# About the ACT Math Section

- You'll have 60 minutes to work 60 problems, which gives you an average of
*one minute per problem*. Some problems will take you less than a minute to work, while others will take more than a minute. - Certain types of calculators are allowed: Official ACT Calculator Information
- Use the margins of the exam booklet as scratch paper to work the problems.
- The problems are arranged from easiest to hardest, according to how likely the test-writers think it is that you'll miss any given problem.
- Try to spend 1 minute or less on each problem the first time through the test. Use the time saved to go back to problems you’ve skipped or want to check again.
- You don't lose points for guessing on this test, so mark an answer for every question. Keep an eye on the time so that you can mark any unanswered questions before time expires.

## The First 20 Problems on the ACT Math Test

You'll see a lot of Pre-Algebra and Algebra problems in the first 20 problems on the ACT Math Test, along with a few problems from the other areas. These problems should be easier to work than the later problems.

ACT Study Guide Tip: Try to spend **less** than one minute on most of the first 20 problem on the ACT Math Test so that you can accumulate some extra seconds for later, harder problems.

## ACT Math Problems 21-40

The middle 20 ACT Math problems will be more challenging than the first 20 problems. This part of the test will include a few Pre-Algebra problems, along with plenty of Algebra, Coordinate Geometry, and Plane Geometry problems. You may also see one or two Trig problems.

ACT Study Guide Tip: Continue to try to spend no more than one minute on these medium-level ACT Math Problems, but you may come across some that take longer than a minute. It is OK to spend a few extra seconds, but try to avoid getting bogged down on a single problem.

## ACT Math Problems 41-60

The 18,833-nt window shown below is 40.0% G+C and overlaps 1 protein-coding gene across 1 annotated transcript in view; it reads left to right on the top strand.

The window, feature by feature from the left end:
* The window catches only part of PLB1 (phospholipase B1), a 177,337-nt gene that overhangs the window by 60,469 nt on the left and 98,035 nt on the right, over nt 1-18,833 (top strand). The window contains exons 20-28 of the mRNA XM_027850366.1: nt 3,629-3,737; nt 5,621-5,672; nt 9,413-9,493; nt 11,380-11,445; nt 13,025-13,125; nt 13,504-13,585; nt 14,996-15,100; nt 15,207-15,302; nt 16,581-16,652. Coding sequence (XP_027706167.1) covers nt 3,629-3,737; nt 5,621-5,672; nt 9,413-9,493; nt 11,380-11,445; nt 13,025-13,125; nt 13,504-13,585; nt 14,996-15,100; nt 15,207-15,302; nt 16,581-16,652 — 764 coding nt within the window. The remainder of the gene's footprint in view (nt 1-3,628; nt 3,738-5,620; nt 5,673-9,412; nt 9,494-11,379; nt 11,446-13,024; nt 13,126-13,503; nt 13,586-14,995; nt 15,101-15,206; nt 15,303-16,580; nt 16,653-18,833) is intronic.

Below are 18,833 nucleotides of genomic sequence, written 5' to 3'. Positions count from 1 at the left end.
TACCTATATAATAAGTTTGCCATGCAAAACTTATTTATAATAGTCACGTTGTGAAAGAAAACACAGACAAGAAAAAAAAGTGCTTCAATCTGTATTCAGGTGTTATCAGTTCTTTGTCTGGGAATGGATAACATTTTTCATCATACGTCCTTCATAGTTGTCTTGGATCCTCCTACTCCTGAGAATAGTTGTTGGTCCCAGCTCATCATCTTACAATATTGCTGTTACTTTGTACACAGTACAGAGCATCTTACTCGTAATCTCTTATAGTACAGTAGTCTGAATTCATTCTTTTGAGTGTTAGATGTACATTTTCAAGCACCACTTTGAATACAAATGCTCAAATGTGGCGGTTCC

These are the most challenging problems in the ACT Math Section, and here's where the seconds you've saved up will be needed. These problems can include any of the ACT Math topics. Most of the Trig problems will fall in this final third of the test since these problems are answered incorrectly by many students.

ACT Study Guide Tip: Use any extra time you have wisely. It is much better to skip a problem and return to it if you have time, than to waste several minutes trying to work a single problem. In those extra minutes, you might be able to gain more points by double checking several problems rather than spending all your extra time on a single problem.

## ACT Math Formulas & Tips pages

MathOnTime's ACT Math Prep course, The ACT Math Test Made Easy, includes one-page summaries of Formulas and Tips for Coordinate Geometry, Plane Geometry and Trigonometry.

## ACT Math Individual Practice Problems

Our video ACT questions have a built in one-minute timer to give you a chance to try the problem before viewing the solution. The average time per problem on the ACT math test is one minute, but some problems will take less than a minute and others will take more. Practicing with a one-minute timer helps you become more aware of how long you are actually spending on individual ACT math problems, so that you can develop a good pace for your ACT test day. To see all 60 practice problems (Easy, Medium & Hard problems) enroll in The ACT Math Test Made Easy.

## ACT Math Practice Tests

- MathOnTime's Guided Video Practice Test (
*The ACT Math Test Made Easy*). This is a complete (60 problems) video ACT Math practice test with a one-minute problem-timer and detailed video solutions. This guided practice test helps you perfect your pacing for the ACT Math test. - A free ACT Math practice test with solutions is available on the official ACT website in the document Preparing for the ACT.
- The Official ACT Prep Guide is a book/CD that contains several complete ACT practice tests.